Another reason was to ensure the sufficient abundance of game or other wildlife for the colonisers to be able to realise their hunting expeditions. What this brought with it was a gross neglect of the local population, i.e. indigenous peoples who lived in the area and who made use of the local environments (here). As a consequence, in order for the colonisers not to be disturbed in their endeavours, local communities faced forceful relocations and evictions from their traditional lands.

Unfortunately, these problems have not disappeared. While there are nowadays calls for the inclusion of IPLCs in the decision-making process and, indeed, particularly indigenous peoples under the UN Declaration on the Rights of Indigenous Peoples (UNDRIP) have the right to free, prior and informed consent (FPIC) concerning decisions that directly affect them, in the context of conservation this does not always occur. In fact, while a sustained hunting yield and mere relaxation as the juxtaposition of urban life are no longer valid reasons for the creation of national parks or protected areas, these have been replaced by a discourse on conservation, biodiversity loss and climate change.

This means that even up to this day forceful relocation and evictions have occurred – and are occurring – in the name of conservation and climate change mitigation. For instance, in Kenya forced relocation of the Sengwer people in the name of the REDD programme (a climate change mitigation programme of the United Nations; here) or violence against peasants in Chitwan National Park in Nepal carried out by guards in the name of biodiversity conservation (here) are but two examples of how conservation efforts are going tremendously wrong.

Effects of and Problems with the 30×30 Target

As the above has shown, violence against traditional inhabitants constitutes a major problem. While I would not go so far as to claim that western notions of conservation through means such as national parks of protected areas inevitably results in violence against locals, it nevertheless may hold the potential to cause exactly that. This type of ‘fortress conservation’ and depending on the IUCN category of protected areas (here) brings about several fundamental problems:

  • Delineating and managing the protected area occurs without the people affected

Indigenous peoples and local communities are hardly part of the decision-making process regarding the area that is to be conserved, how it is to be conserved and by what means this conservation is to occur. This means that while they have been the wardens for these areas for centuries and even millennia, their knowledge – despite explicitly being recognised by Article 8 (j) of the CBD – hardly plays a role. During the “Our Land, Our Nature” Congress, this could be once again seen. Examples from Taiwan, Guatemala or Kenya underlined this problem. As a consequence, if they happen to live in or close by a strictly protected areas or even make use of some of the resources that occur in this area, they are considered intruders without the right to make use of their traditional lands. It is not unlikely that a 30×30 target occurs without the inclusion of IPLCs, which would consequently lead to conflicts over land use. The question of control over these areas has therefore not been answered, nor the question over what degree of utilisation is to occur in these areas.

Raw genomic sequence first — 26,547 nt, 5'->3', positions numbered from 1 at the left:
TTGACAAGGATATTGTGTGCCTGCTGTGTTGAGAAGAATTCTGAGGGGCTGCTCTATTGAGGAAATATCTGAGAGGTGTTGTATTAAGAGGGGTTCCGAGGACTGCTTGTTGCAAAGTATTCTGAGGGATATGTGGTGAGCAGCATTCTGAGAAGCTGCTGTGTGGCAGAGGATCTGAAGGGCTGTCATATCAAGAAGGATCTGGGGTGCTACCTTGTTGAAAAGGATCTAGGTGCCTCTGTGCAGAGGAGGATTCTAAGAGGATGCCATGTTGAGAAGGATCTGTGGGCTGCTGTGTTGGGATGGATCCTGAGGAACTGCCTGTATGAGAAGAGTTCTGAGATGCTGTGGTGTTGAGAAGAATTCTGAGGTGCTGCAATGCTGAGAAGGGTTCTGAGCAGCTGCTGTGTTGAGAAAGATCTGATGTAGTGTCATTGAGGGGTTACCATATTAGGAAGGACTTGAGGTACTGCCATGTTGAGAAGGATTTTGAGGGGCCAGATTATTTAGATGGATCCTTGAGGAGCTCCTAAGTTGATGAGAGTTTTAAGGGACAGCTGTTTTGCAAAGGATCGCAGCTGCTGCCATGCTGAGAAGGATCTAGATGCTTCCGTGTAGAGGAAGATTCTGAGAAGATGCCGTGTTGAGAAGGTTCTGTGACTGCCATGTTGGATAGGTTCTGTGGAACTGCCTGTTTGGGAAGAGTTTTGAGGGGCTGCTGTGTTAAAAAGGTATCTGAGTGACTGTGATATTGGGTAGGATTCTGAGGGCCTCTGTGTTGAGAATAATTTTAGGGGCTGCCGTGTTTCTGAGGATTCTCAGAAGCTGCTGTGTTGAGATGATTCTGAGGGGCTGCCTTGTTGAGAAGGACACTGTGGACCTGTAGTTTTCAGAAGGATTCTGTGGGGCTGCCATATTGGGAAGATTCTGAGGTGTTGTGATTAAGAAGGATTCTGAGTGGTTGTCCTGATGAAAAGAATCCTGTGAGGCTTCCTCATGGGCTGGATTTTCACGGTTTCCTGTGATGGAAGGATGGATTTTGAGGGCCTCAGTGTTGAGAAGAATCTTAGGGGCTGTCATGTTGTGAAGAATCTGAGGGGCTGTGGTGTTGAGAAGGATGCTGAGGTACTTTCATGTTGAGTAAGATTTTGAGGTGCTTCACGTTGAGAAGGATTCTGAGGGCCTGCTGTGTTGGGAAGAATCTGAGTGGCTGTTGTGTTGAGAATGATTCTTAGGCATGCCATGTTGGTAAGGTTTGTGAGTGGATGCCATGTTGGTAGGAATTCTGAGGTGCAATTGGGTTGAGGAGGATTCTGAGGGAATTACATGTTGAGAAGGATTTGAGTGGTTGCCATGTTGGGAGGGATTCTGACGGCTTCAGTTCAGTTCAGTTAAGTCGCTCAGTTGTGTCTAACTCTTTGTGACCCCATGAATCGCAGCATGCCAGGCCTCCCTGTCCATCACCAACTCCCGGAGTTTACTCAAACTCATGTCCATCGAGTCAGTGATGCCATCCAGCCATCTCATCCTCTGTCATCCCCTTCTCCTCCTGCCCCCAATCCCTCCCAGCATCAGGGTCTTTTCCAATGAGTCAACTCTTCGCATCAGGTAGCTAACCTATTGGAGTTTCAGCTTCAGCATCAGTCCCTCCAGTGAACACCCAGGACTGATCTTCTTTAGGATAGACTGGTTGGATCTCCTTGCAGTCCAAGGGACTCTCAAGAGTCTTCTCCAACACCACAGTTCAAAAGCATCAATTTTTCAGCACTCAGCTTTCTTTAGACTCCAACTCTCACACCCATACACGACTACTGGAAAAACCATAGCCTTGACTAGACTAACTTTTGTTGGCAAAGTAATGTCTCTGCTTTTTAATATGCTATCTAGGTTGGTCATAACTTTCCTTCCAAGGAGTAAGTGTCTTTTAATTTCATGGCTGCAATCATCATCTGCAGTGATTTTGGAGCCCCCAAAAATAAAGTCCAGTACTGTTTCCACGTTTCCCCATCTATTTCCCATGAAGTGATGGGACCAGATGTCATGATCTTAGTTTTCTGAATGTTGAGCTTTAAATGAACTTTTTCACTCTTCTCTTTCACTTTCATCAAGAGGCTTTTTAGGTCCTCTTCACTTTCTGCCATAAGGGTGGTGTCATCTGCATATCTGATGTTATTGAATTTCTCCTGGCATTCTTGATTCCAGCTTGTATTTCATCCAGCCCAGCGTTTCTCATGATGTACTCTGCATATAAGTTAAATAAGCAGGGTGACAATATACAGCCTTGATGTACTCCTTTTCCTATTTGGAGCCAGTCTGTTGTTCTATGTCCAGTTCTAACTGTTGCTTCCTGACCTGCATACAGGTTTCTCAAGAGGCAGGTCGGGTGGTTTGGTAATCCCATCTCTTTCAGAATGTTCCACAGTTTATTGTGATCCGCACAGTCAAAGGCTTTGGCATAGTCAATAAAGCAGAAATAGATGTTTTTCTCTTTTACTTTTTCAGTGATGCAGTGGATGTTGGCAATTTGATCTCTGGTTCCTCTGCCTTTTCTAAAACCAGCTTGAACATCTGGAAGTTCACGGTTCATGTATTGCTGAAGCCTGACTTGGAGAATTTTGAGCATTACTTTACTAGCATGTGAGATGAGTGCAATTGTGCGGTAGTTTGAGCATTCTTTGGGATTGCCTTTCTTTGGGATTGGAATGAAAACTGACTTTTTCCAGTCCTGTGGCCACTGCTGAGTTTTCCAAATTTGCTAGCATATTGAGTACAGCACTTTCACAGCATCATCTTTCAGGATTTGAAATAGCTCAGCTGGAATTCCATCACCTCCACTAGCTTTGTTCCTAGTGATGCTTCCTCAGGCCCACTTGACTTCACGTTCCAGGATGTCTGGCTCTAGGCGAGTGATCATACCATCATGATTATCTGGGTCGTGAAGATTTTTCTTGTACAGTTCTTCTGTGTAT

While numerous NGOs have pledged cooperation with IPLCs, Kashwan et al. show that there are three fundamental drawbacks: 1) While there are pledges to respect indigenous territorial sovereignty, no set of other fundamental rights has been established that NGOs would respect; 2) No mechanism is in place that establishes a system of accountability in case certain rights are being violated; 3) While pledging to cooperate with IPLCs, this does not mean that NGOs defend IPLCs against encroachment from businesses or state authorities, especially with regard to resource extraction on traditional lands. In the end, therefore, it is the state that determines which areas are to be protected (and how) while NGOs follow their conservation objectives. IPLCs, on the other hand, remain in the back seats of decision-making.

  • Western concepts of conservation trump traditional concepts

The entire idea of protected areas derives from a western concept of conservation. While there have always been sacred sites or other sacred areas (rivers, mountains, trees) in indigenous cultures, they have always been embedded in a mythology. These areas would nowadays qualify as an OECM since they have de facto been protected, but not necessarily with the objective of protecting biodiversity. If 30% of a country was to be protected with a clear conservation objective, i.e. that protected areas were to be artificially established, this would mean that traditional conceptions of conservation based on culture, mythology and traditional utilisation would have to subdue to western conceptions of conservation. This would inevitably lead to further dissolution of traditional cultures and potentially cause effects of colonisation. The call to ‘decolonise conservation’ is therefore becoming ever more important in this context. Moreover, or merely point to OECMs as a conservation measure belittles the rights that indigenous peoples enjoy in several countries in the world (here).